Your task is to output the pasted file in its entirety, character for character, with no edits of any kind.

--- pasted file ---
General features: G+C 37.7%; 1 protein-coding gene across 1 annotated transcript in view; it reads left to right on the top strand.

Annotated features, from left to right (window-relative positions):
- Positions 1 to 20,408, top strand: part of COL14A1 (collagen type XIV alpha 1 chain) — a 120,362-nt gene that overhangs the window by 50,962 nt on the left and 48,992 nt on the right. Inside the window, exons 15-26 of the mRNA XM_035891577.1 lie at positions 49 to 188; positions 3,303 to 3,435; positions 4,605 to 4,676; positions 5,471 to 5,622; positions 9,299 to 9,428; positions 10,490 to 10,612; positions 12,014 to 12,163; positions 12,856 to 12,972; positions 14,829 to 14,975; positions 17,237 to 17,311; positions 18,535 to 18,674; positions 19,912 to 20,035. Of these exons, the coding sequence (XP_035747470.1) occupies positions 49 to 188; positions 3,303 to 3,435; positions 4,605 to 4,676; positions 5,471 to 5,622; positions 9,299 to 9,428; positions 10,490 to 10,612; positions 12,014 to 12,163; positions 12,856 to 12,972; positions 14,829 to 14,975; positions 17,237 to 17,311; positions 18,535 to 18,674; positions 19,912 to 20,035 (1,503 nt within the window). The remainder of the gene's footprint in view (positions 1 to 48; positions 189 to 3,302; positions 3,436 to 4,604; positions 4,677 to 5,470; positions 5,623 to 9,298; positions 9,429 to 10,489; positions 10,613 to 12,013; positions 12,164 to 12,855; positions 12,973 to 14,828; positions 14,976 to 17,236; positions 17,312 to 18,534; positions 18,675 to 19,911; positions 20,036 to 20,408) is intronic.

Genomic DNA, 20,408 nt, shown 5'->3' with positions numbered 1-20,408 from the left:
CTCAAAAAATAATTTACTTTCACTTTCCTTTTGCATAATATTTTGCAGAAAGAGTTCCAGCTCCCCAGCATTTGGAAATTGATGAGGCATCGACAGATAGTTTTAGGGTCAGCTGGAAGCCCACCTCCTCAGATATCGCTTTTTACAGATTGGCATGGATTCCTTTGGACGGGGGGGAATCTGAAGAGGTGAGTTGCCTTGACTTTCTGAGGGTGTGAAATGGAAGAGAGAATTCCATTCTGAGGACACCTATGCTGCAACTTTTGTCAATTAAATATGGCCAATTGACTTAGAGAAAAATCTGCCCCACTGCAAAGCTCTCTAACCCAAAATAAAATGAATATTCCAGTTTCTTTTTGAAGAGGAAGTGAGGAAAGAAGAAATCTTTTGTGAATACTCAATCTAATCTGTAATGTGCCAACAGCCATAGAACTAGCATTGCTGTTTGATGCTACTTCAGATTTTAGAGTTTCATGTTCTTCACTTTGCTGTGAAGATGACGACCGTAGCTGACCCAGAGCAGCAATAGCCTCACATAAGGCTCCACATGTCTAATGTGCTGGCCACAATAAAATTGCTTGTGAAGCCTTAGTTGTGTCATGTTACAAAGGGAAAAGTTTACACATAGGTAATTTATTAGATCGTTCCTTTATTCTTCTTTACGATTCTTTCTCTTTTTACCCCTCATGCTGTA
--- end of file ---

General features: G+C 37.7%; 1 protein-coding gene across 1 annotated transcript in view; it reads left to right on the top strand.

Annotated features, from left to right (window-relative positions):
- Positions 1 to 20,408, top strand: part of COL14A1 (collagen type XIV alpha 1 chain) — a 120,362-nt gene that overhangs the window by 50,962 nt on the left and 48,992 nt on the right. Inside the window, exons 15-26 of the mRNA XM_035891577.1 lie at positions 49 to 188; positions 3,303 to 3,435; positions 4,605 to 4,676; positions 5,471 to 5,622; positions 9,299 to 9,428; positions 10,490 to 10,612; positions 12,014 to 12,163; positions 12,856 to 12,972; positions 14,829 to 14,975; positions 17,237 to 17,311; positions 18,535 to 18,674; positions 19,912 to 20,035. Of these exons, the coding sequence (XP_035747470.1) occupies positions 49 to 188; positions 3,303 to 3,435; positions 4,605 to 4,676; positions 5,471 to 5,622; positions 9,299 to 9,428; positions 10,490 to 10,612; positions 12,014 to 12,163; positions 12,856 to 12,972; positions 14,829 to 14,975; positions 17,237 to 17,311; positions 18,535 to 18,674; positions 19,912 to 20,035 (1,503 nt within the window). The remainder of the gene's footprint in view (positions 1 to 48; positions 189 to 3,302; positions 3,436 to 4,604; positions 4,677 to 5,470; positions 5,623 to 9,298; positions 9,429 to 10,489; positions 10,613 to 12,013; positions 12,164 to 12,855; positions 12,973 to 14,828; positions 14,976 to 17,236; positions 17,312 to 18,534; positions 18,675 to 19,911; positions 20,036 to 20,408) is intronic.

Genomic DNA, 20,408 nt, shown 5'->3' with positions numbered 1-20,408 from the left:
CTCAAAAAATAATTTACTTTCACTTTCCTTTTGCATAATATTTTGCAGAAAGAGTTCCAGCTCCCCAGCATTTGGAAATTGATGAGGCATCGACAGATAGTTTTAGGGTCAGCTGGAAGCCCACCTCCTCAGATATCGCTTTTTACAGATTGGCATGGATTCCTTTGGACGGGGGGGAATCTGAAGAGGTGAGTTGCCTTGACTTTCTGAGGGTGTGAAATGGAAGAGAGAATTCCATTCTGAGGACACCTATGCTGCAACTTTTGTCAATTAAATATGGCCAATTGACTTAGAGAAAAATCTGCCCCACTGCAAAGCTCTCTAACCCAAAATAAAATGAATATTCCAGTTTCTTTTTGAAGAGGAAGTGAGGAAAGAAGAAATCTTTTGTGAATACTCAATCTAATCTGTAATGTGCCAACAGCCATAGAACTAGCATTGCTGTTTGATGCTACTTCAGATTTTAGAGTTTCATGTTCTTCACTTTGCTGTGAAGATGACGACCGTAGCTGACCCAGAGCAGCAATAGCCTCACATAAGGCTCCACATGTCTAATGTGCTGGCCACAATAAAATTGCTTGTGAAGCCTTAGTTGTGTCATGTTACAAAGGGAAAAGTTTACACATAGGTAATTTATTAGATCGTTCCTTTATTCTTCTTTACGATTCTTTCTCTTTTTACCCCTCATGCTGTA